Niagara Phils head coaching position
For the past three decades, Phil Mosley has been one of the top high school coaches in Niagara.
Aside from a two-year stint as head coach of the Niagara College women’s basketball team (2004 to 2006), the 54-year-old native of Oklahoma has been a successful fixture coaching football and basketball at Westlane (12 years), Thorold (eight years) and Centennial (nine years).
Over the past decade, the Port Colborne resident has built the Centennial boys and girls basketball programs into two of the most consistently successful programs in Niagara. That success and his connection to his players made it difficult — but not impossible — for him to pursue and ultimately land the position of head coach of the Niagara College Knight’s men’s basketball program.
‘It was definitely factored into the decision, although I am so close to finishing my career,” the father of two grown children said. “Not being able any more to work with such great kids will be difficult.”
His decision was made easier by the health of Centennial’s programs.
“They are great kids playing at a really high level and they will be able to sustain that regardless of who comes in,” he said. “That makes me feel a little bit better.”
His motivation to join Niagara was the challenge of coaching at a higher level.
“I have always looked at the college system and Niagara College itself and wondered could I do this with a certain style of athletes and players and how would I interact with them,” he said. “It’s elevating your own coaching development and coaches have to constantly evolve and challenge themselves. If you become complacent, you are not really getting better as a coach and you need to do that so your team can get better.”
The graduate of Eastern Michigan University was Mike Hurley’s lead assistant with Niagara’s men’s team during the 2017-18 season.
“Mike and I are great friends and he included me in almost all of the decisions with regards to the direction of the program,” Mosley said. “That taste gave me a sense of what it would be like to be a head coach.”
The former Niagara player (1981 to 1983) doesn’t expect people to notice much difference between his and Hurley’s regime.
“Part of the appeal of working together was that we were so connected and we had so many of the same philosophies; what we wants to do and how we approached people,” he said. “Mike is great at developing relationships with players and I learned from him this year.”
Mosley expects a seamless transition.
“I enjoyed the team, I enjoyed the whole process of being in the OCAA (Ontario Colleges Athletic Association) and the challenges of high level basketball.”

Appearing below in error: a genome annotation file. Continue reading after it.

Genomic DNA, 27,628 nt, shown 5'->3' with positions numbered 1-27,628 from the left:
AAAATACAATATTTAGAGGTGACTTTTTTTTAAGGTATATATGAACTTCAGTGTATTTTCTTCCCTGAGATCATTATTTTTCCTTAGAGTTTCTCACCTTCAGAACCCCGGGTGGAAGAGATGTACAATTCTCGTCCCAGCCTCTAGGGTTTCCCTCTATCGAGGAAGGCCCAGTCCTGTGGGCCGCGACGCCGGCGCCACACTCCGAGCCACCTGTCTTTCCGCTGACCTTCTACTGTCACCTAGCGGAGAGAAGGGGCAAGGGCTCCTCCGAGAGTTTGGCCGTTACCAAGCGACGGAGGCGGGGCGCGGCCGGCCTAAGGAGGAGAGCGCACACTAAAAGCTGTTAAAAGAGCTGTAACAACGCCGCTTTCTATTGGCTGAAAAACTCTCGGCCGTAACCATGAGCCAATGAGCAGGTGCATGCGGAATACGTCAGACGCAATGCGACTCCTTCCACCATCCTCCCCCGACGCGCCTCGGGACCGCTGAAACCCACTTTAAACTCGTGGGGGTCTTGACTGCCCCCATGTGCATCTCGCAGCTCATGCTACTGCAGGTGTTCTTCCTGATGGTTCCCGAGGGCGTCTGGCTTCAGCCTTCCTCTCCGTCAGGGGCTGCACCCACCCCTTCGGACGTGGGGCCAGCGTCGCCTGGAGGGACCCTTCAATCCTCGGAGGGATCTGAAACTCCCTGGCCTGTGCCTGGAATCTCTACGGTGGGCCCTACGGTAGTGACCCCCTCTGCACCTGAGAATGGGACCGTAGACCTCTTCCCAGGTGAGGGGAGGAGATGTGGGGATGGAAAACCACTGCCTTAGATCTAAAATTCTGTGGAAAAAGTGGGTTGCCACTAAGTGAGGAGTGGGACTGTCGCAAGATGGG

College hoops will be a huge step up from high school ball.
“It comes down to the level of play,” Mosley said. “The skill level and athletic ability is so high and there is a huge difference between high schooling college in terms of men and boys.”
What stays the same are Mosley’s core basketball beliefs.
“I still believe in developing relationships with them, I still believe in teaching good fundamentals, and smart basketball is a priority at any level,” he said. “And it’s matching wits with very, very good coaches throughout the league.
“There are a lot of challenges, but they are exciting challenges.”
Mosley preaches practice preparation, players knowing what they are supposed to do and what is expected of them.
“If you have a system and you ask guys to fit into a system, it is easier to not lose it (on players) because this is the system that we worked on in practice,” he said. “If we fail, we failed the system and we need to get better at the system and it’s not directed at the individual as much.”
The key to any success Mosley will have is player recruitment. Niagara was able to land Rahim Bardi and Braidon Moore this spring and there is a ton of talented players coming through the ranks in Niagara, especially in Grades 7 through 10.
“I feel very confident that one of my strengths is my connection to the Niagara basketball community, specifically boys high school basketball,” Mosley said. “I am excited to keep that going and there always needs to be a local component at Niagara College with some really good basketball players and some really good students.”
That being said, Niagara is only half of the recruiting equation.
“Recruiting has no borders or boundaries,” Mosley said. “If you want certain types of players, you have to go out and find them.”
One of Mosley’s first tasks will be to choose his assistant coaches.
“I have a list of people that I have in mind and it’s taking the time to sit down with them and explain expectations, look at schedules, look at opportunities and how much they can give.”
Mosley will retire from teaching at Centennial at the end of the 2018-19 school year and then he’ll focus solely on the Knights.
“It’s a pretty good exit strategy and I feel very lucky that this opportunity became available,” he said.
Niagara College is delighted to have Mosley.
“We are truly excited to have Phil assume the leadership role with our men’s basketball program,” said Ray Sarkis, Niagara’s acting director of athletics and recreation. “We received numerous highly qualified applicants from across the country. At the end of the day, what separated Phil from the competition was his dedication to the educational aspect of the student-athlete experience. He is a seasoned educator and a top quality individual that is going to accomplish big things with our team.”
Mosley inherits a Niagara team that is at the top of its game. In the past three seasons, the Knights have an overall record of 38-16 and will return most of its roster from this past season. The team’s training camp opens Sept. 10 in Welland.